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Diffusivity Effects In Charged Particle Transport In Nanochannels

David A. Boy, Maria Napoli, Frederic Gibou, Igor Mezic, and Sumita Pennathur. Mechanical Engineering, UCSB, Santa Barbara, CA 93106

Fluid dynamic behavior in nanochannels is dominated by the interactions between the channel surface and the fluid. An example of a particularly significant surface-fluid interaction involves the electric double layer. The electric double layer is a region of high charge density close to the channel surfaces, where counter-ions are attracted to the surface charge and co-ions are repelled. Electric double layer thicknesses are on the order of nanometers and can therefore significantly affect fluid flow at the nanoscale.

In this work, we develop a continuum model for the transport of charged, finite-size particles in electroosmotically driven flow that includes the effects of finite-thickness electric double layers. In our model, we assume a dilute solution of particles and a DC electric field applied along the axis of the channel. Under these assumptions, previous work has shown that the combination of cross-channel gradients in velocity and electric potential allows for a separation mechanism, where higher counter-ion charged analytes have faster velocities [1]. The model we propose extends this previous analysis, incorporating Taylor-Aris dispersion theory. By theoretical means and direct numerical simulation, we show that differences in particle size, and therefore in diffusivities, can enhance, diminish, or even reverse the separation behavior compared to the case of particles that have the same size but different charge.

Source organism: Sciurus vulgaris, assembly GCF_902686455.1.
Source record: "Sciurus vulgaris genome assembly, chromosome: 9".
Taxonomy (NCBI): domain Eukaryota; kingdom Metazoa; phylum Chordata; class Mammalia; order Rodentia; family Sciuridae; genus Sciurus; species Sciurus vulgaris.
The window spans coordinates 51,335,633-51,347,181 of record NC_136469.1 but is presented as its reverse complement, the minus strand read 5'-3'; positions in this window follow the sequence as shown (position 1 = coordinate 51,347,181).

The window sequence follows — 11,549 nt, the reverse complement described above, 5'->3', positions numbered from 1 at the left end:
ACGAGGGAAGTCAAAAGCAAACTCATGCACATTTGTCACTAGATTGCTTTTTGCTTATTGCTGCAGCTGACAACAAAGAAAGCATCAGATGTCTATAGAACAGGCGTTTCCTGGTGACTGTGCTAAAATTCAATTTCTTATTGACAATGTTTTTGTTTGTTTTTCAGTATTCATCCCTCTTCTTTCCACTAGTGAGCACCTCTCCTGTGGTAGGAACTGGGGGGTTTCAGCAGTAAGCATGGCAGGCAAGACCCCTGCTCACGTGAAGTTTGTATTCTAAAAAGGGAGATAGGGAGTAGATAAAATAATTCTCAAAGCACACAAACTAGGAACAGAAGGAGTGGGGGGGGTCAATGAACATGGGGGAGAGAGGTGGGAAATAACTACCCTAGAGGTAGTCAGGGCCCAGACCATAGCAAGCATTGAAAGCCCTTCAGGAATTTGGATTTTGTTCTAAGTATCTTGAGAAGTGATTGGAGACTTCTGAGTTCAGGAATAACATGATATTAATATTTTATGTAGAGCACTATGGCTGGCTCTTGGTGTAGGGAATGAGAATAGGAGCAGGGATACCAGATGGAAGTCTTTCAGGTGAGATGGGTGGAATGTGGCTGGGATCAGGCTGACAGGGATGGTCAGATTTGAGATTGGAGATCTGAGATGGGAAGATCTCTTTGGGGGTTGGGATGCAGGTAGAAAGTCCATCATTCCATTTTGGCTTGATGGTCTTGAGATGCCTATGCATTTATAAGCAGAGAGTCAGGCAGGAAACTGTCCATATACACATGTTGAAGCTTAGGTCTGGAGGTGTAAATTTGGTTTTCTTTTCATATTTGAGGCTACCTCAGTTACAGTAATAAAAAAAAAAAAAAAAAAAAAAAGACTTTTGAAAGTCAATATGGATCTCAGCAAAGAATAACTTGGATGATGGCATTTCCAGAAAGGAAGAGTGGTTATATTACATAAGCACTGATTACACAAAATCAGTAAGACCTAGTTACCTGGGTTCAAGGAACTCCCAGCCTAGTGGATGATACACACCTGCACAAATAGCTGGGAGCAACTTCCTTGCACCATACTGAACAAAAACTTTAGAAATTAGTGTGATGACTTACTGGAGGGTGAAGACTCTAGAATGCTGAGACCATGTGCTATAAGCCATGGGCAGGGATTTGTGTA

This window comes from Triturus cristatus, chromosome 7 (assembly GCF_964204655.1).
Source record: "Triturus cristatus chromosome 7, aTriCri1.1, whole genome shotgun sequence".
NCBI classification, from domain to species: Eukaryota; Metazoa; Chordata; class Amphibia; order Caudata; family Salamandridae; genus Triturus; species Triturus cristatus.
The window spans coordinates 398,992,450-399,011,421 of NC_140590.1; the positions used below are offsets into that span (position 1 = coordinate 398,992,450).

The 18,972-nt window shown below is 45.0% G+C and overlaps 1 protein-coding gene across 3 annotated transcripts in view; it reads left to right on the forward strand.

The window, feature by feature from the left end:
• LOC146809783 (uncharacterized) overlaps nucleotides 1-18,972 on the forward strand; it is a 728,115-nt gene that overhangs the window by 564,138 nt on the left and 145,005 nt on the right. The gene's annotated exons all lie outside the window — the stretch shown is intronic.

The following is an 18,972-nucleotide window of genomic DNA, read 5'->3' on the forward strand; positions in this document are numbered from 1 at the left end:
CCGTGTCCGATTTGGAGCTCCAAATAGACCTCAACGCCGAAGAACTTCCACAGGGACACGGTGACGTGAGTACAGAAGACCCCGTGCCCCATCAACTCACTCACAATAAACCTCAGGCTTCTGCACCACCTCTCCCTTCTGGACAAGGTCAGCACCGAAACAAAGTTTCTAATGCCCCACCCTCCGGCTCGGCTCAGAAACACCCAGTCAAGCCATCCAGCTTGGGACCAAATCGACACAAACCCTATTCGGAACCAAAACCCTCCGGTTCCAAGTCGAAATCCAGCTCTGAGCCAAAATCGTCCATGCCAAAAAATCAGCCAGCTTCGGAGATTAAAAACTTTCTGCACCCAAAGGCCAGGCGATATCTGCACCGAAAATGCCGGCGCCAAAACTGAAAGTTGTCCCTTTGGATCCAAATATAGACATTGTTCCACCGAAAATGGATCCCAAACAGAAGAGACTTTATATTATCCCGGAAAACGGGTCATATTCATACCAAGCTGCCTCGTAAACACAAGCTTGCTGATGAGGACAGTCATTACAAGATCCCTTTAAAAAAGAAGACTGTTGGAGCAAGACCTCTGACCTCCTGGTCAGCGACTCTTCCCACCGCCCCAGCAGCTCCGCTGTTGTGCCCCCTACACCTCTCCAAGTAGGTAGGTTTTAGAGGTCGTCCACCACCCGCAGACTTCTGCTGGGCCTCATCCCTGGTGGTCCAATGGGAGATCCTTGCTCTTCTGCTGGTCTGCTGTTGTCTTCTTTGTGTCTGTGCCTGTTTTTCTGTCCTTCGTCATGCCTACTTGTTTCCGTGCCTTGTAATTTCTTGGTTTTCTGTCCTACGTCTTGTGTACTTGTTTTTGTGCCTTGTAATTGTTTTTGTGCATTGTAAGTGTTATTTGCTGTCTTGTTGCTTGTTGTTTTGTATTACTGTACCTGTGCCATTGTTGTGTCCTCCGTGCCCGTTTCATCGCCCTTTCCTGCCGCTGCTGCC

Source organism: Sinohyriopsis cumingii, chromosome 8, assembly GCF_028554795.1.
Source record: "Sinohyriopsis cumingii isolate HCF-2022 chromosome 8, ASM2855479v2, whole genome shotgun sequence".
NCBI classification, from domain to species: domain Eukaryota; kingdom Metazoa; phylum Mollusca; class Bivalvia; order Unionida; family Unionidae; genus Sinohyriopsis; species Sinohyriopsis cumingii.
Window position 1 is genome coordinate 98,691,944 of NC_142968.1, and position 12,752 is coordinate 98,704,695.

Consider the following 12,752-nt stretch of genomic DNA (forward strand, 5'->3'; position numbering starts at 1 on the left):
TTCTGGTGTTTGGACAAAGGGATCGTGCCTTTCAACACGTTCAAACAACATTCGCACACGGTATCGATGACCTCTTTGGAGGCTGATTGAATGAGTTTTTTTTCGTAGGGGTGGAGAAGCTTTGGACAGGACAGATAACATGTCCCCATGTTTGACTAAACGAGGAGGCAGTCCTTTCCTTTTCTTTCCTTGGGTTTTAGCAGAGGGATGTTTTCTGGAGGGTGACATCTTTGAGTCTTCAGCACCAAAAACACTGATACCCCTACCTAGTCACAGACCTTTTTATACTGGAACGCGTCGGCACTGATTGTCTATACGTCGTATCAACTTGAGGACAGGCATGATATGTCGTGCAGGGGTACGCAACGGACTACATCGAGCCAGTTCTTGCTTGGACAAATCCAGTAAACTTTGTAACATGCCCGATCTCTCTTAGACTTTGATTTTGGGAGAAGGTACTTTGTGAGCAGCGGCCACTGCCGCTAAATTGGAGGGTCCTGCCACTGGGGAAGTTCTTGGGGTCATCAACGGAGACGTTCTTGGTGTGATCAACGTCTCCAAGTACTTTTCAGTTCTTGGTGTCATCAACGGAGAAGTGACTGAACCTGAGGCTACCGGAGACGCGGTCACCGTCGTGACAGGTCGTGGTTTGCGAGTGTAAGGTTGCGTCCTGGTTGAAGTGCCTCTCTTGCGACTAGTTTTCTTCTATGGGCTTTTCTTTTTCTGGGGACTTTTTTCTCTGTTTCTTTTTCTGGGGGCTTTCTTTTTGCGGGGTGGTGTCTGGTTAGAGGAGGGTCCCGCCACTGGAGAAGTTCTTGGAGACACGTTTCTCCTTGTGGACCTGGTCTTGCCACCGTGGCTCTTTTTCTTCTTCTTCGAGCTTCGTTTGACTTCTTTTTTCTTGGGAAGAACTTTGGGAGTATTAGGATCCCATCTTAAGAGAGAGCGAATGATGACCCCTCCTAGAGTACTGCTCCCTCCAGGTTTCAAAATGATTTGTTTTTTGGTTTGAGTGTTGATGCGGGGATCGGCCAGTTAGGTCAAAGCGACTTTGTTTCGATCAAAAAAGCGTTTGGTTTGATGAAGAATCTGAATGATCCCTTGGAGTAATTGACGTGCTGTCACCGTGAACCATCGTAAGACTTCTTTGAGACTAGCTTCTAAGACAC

To validate our model, we performed separation experiments on simple-cross, isotropically-etched, 5μm wide by 1μm deep fluidic channels. We injected buffered flow (10mM borate buffer, pH 9.2) seeded with charged polystyrene spherical particles (50 and 100nm diameter, fluorescently labeled) into a channel, and measured fluorescence intensity 15mm downstream from the injection point. Preliminary results showed that separation of charged particles in the nanochannels qualitatively matches our theory.

[1] “Free-solution oligonucleotide separation in nanoscale channels”, Pennathur, S., Baldessari, F., Santiago, J., et al. Analytical Chemistry, 79, 8316-8322, (2007).